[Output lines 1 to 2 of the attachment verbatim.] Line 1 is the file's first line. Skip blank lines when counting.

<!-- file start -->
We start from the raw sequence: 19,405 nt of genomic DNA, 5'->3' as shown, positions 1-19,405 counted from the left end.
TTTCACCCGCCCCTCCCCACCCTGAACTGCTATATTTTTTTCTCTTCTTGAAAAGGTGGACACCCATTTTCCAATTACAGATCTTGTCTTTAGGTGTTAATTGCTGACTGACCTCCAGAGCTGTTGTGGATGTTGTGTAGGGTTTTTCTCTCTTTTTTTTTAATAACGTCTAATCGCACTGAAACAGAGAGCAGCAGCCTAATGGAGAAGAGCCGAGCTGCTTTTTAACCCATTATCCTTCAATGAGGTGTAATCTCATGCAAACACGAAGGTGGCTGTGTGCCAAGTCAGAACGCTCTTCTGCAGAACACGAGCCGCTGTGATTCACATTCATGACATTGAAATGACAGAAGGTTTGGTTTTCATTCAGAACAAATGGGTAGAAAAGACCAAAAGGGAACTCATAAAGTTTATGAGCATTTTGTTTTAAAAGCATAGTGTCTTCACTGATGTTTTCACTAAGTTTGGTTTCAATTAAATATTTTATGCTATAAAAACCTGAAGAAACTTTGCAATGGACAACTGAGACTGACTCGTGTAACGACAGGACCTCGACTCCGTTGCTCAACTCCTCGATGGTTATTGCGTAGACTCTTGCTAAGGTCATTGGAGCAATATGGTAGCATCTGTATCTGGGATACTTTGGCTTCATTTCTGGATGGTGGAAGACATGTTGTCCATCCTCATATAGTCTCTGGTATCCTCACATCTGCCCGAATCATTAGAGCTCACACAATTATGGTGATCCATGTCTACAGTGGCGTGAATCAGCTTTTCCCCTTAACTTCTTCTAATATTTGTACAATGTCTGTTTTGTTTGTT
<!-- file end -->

We start from the raw sequence: 19,405 nt of genomic DNA, 5'->3' as shown, positions 1-19,405 counted from the left end.
TTTCACCCGCCCCTCCCCACCCTGAACTGCTATATTTTTTTCTCTTCTTGAAAAGGTGGACACCCATTTTCCAATTACAGATCTTGTCTTTAGGTGTTAATTGCTGACTGACCTCCAGAGCTGTTGTGGATGTTGTGTAGGGTTTTTCTCTCTTTTTTTTTAATAACGTCTAATCGCACTGAAACAGAGAGCAGCAGCCTAATGGAGAAGAGCCGAGCTGCTTTTTAACCCATTATCCTTCAATGAGGTGTAATCTCATGCAAACACGAAGGTGGCTGTGTGCCAAGTCAGAACGCTCTTCTGCAGAACACGAGCCGCTGTGATTCACATTCATGACATTGAAATGACAGAAGGTTTGGTTTTCATTCAGAACAAATGGGTAGAAAAGACCAAAAGGGAACTCATAAAGTTTATGAGCATTTTGTTTTAAAAGCATAGTGTCTTCACTGATGTTTTCACTAAGTTTGGTTTCAATTAAATATTTTATGCTATAAAAACCTGAAGAAACTTTGCAATGGACAACTGAGACTGACTCGTGTAACGACAGGACCTCGACTCCGTTGCTCAACTCCTCGATGGTTATTGCGTAGACTCTTGCTAAGGTCATTGGAGCAATATGGTAGCATCTGTATCTGGGATACTTTGGCTTCATTTCTGGATGGTGGAAGACATGTTGTCCATCCTCATATAGTCTCTGGTATCCTCACATCTGCCCGAATCATTAGAGCTCACACAATTATGGTGATCCATGTCTACAGTGGCGTGAATCAGCTTTTCCCCTTAACTTCTTCTAATATTTGTACAATGTCTGTTTTGTTTGTT